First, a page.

Value:The PCGS Price Guide suggests $8,000, and the CPG is at $8,440. We’re starting it at just $7,500. We last sold this same coin in February of 2019 for $8,400, so there’s clearly plenty of wiggle room for bidders.
Why we love it:This key Carson City Mint Morgan has a satiny luster with pale gold toning. The fields are clear for the grade, without many noteworthy marks. This major variety was created by rust on the die surrounding the CC mint mark, and it’s a type in high demand among collectors.
Value:The PCGS Price Guide puts this piece at $5,250, and the CPG suggests $5,380. We’re willing to let it go for only $4,500 via Make Offer, which is just barely above the wholesale Greysheet bid at $4,300. You’re unlikely to find another example this cheap, so act fast before someone else snaps it up.
Why we love it:Any error collectors out there? Here’s one for you – a nickel struck on a cent planchet. It’s a lovely rose red, with the date legible. How these off-metal strikes escape the Mint may be a conundrum, but it gives you the opportunity to own fantastic mistakes like this. How often do you find a nickel with a red-brown designation?
Value:Price guides don’t exactly include this type of error, but we think it’s pretty impressive. We’ll sell it for just $400 via Make Offer, so don’t miss out on this happy accident.
Why we love it:Here’s a chance to get a full proof set in one fell swoop, all in Proof 65 or higher, topping off at a Proof 68 quarter. Each coin is bright, flashy, and dripping in luster. The half dollar is the lowest grade at Proof 65, but you’ll be hard-pressed to find fault in its clear liquid surfaces.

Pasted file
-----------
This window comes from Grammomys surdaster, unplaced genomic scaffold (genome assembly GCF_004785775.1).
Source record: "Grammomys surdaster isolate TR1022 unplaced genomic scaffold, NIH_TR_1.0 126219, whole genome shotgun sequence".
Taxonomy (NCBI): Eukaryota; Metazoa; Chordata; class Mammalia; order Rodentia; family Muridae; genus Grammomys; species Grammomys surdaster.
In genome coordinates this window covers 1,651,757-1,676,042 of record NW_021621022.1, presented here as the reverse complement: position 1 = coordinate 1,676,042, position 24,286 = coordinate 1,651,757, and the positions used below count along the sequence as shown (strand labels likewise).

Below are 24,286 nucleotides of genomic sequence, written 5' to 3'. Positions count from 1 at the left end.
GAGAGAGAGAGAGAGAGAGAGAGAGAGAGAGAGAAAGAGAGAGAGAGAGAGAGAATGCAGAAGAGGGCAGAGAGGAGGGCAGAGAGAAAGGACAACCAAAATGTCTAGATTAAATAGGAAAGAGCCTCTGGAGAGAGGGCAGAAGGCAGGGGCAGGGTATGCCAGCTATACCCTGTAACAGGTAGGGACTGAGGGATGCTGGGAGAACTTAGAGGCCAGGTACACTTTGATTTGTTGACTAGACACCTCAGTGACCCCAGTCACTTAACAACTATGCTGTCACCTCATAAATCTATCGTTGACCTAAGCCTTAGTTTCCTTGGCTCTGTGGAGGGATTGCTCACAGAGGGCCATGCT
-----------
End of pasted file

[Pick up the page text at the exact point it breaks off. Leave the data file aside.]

Value:Combining the PCGS Price Guide values for each piece, you get a value of $836. We’ll give you quite a discount on that - we’re making these gems available for just $550 via Make Offer, right at 2/3 of the book value. The quarter alone has a PCGS Price Guide value of $400, so there’s no doubt you’re getting a fantastic deal by buying the group.
Why we love it:This is a piece that was never meant to exist. Only proof Eagles and Half Eagles were supposed to bear the W mint mark, but at least one pair of unfinished proof dies was used to strike mint state examples. There was very strong demand for gold in 1999, and it’s possibly that the Mint was simply desperate to meet demand. Regardless, it’s not certain how many were struck, though estimates are around 6,000, making this undoubtedly a key date in the modern Half Eagle series.
Value: The PCGS Price Guide suggests $850, and the CPG is at $800. We’re giving you the opportunity to own this modern rarity for only $675 via Make Offer, well below any book value. There’s plenty of opportunity for this accidental key to increase in value over time, so don’t miss out!